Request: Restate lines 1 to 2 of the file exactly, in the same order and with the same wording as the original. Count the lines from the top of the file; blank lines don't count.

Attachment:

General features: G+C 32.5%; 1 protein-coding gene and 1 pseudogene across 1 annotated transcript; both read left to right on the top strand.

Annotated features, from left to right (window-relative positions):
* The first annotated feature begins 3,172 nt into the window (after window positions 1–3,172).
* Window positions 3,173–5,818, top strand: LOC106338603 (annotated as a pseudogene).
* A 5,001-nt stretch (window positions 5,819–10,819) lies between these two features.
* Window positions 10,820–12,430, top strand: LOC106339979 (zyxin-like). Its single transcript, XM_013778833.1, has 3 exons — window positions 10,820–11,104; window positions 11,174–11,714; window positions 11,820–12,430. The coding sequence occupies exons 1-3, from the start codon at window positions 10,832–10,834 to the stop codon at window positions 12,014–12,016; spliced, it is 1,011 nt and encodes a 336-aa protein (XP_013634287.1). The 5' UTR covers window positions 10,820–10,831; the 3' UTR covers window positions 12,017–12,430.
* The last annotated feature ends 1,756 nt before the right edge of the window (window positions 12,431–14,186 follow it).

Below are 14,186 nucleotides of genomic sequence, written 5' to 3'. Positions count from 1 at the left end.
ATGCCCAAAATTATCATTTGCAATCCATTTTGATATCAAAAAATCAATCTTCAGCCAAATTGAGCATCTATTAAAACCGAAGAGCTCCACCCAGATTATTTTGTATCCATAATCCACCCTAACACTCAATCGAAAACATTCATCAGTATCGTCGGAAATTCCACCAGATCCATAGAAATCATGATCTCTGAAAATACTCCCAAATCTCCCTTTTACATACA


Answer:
General features: G+C 32.5%; 1 protein-coding gene and 1 pseudogene across 1 annotated transcript; both read left to right on the top strand.

Annotated features, from left to right (window-relative positions):